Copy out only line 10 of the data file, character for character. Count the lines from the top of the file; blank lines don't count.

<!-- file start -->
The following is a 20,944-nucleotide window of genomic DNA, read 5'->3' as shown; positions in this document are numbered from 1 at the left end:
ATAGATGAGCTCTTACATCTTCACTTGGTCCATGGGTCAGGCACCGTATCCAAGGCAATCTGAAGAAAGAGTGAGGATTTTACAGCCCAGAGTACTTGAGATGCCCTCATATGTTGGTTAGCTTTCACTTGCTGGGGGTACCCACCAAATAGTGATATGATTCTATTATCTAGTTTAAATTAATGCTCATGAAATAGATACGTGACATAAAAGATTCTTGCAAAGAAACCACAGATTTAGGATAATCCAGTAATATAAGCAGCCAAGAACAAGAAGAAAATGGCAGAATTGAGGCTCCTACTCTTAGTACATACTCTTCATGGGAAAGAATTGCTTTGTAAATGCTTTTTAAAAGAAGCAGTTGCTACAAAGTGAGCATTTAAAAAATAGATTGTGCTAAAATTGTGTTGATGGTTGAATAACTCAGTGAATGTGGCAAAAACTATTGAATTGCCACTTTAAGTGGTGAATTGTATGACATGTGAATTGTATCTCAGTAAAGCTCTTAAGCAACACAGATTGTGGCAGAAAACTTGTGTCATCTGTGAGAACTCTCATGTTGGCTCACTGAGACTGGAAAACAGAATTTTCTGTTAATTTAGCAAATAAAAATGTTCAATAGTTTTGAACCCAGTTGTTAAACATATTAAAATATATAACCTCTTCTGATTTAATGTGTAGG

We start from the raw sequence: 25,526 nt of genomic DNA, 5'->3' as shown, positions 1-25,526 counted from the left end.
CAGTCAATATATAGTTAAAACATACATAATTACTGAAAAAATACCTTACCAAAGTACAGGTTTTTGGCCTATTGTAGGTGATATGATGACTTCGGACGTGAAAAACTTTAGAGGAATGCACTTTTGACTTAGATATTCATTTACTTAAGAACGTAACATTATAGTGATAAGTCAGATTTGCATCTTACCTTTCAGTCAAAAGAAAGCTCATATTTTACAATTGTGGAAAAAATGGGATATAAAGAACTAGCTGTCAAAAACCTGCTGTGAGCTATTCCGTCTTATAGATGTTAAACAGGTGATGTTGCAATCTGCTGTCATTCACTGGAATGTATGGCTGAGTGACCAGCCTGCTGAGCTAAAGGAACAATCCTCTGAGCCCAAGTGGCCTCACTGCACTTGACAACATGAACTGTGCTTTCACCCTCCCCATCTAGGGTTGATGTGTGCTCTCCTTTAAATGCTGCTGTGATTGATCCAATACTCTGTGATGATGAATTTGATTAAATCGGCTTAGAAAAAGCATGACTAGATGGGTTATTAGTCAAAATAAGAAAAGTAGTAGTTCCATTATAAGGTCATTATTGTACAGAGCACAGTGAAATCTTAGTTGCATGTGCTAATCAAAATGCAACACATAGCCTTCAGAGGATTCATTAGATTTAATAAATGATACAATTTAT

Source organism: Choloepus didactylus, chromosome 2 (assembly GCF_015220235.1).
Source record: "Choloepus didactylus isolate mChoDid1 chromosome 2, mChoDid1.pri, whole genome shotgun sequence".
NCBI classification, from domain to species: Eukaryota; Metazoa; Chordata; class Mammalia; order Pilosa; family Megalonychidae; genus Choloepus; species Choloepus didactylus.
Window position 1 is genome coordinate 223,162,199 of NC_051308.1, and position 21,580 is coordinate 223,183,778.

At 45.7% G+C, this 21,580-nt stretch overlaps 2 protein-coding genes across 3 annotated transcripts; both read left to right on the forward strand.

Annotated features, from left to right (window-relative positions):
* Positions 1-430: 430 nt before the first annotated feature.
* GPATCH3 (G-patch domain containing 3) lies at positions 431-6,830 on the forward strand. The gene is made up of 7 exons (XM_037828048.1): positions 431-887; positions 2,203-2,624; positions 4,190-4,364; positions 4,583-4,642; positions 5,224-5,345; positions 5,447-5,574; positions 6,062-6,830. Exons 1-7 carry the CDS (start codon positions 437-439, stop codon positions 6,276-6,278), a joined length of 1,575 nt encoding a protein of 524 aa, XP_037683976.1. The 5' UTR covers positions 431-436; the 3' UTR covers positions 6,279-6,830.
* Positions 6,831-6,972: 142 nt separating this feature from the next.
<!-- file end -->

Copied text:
Annotated features, from left to right (window-relative positions):